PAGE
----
Laws Should Change For High-Speed Chase

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Editor:

Last August, I sat on a porch swing with my nephew and listened as he talked about what he wanted out of life. They were simple things really, finishing college, finding a girl, getting a job, getting married, having children. Simple things that everyone wants.

I found myself envying his youth and the promises that life held in store for him. Little did I suspect that fate had something very different in store for my quiet, ever-smiling nephew. How could I possibly have known that within six weeks of that day he would be killed by the very people who were hired to serve and protect?

His name is Evan Shelley and he was ripped from our lives Sept. 25 at 1:55 a.m. at the corner of Country Club and University Drives in Mesa by Department of Public Safety officer Christopher Valdez.

Officer Valdez's lights and siren were off when he hit Evan's car going 62 mph in a 40 mph zone. I understand that he was also in the left hand turn lane and went straight across the intersection where he hit our beloved Evan.

It is our hope that Evan did not see it coming and did not feel the terror knowing would warrant.

At that moment everything changed for everyone involved.

Everything that Evan had ever been or ever hoped to be ended in that split second. No more dreams. No graduating from college, no girlfriend, no marriage, and no grandchildren for my sister to hold as she grows older.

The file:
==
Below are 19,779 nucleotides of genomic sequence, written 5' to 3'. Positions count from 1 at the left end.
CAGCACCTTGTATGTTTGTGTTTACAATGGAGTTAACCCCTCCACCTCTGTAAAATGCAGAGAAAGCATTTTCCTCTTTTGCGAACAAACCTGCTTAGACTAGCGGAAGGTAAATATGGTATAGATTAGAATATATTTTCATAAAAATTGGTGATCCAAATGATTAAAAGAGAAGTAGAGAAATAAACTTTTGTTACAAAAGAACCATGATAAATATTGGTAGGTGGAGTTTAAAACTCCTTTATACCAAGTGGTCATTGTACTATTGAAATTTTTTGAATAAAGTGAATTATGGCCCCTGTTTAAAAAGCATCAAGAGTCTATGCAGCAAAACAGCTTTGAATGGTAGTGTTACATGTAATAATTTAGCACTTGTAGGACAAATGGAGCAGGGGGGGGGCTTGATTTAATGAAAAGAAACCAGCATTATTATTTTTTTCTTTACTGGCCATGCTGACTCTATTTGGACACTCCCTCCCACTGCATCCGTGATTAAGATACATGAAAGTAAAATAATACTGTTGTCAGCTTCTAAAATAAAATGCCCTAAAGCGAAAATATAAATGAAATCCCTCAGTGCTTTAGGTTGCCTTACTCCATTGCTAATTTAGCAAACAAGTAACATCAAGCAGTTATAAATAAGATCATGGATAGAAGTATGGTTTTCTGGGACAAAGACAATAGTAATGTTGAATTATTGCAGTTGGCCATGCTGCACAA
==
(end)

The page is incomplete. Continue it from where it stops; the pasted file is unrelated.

My sister has severe bouts of depression as every mother who loses a child does. Somedays she copes better than others, but it is always with her and is sometimes nearly unbearable.

Her daughter, Erica, is having a hard time grasping why this horrible thing happened, and I'm sure Leon Shelley, Evan's father, is suffering as well. I know the rest of us feel a tremendous loss and always will.

Mr. Valdez's attorney, Kent Somadina, stated that he thought Valdez made a bad call when questioned whether Valdez violated the order to end the chase. But Mr. Somadina asked if his client deserved to be in prison for 10 years and Somandina answered "no." I wonder how he would feel if it were his child that had been killed?

Mr. Somadina described his client as remorseful and said that he is being sufficiently punished by losing his career because no one convicted of a felony can serve as a police officer. Isn't that sad? He took a life and Mr. Valdez might lose his career.

At the first hearing Mr. Valdez left the building and made eye contact with my sister, knowing that he had killed her son. Yet he showed no remorse, no asking of forgiveness, no shame.

Now, my sister has learned at a later-than-proper date that they are planning on striking a plea bargain, and that if they can sweep this all under the rug Mr. Valdez will get away with nothing more than a slap on the hand. What an injustice this would be. What an affront to everything good and right about our judicial system.

Nearly one-third of accidental deaths to innocent bystanders are caused by high speed chases. This is not acceptable and the law should change so that pursuits are made only when lives are endangered.

Letters of support for the Shelley family would be most appreciated. Please send to Barbara Broderick, Superior Court of Arizona Probation Department and Judge John Gaylord, Courthouse Room 303, 222 E. Javelina, Mesa, Arizona 85210-6234.

Bobbie Ragan, Aunt of Evan Shelley

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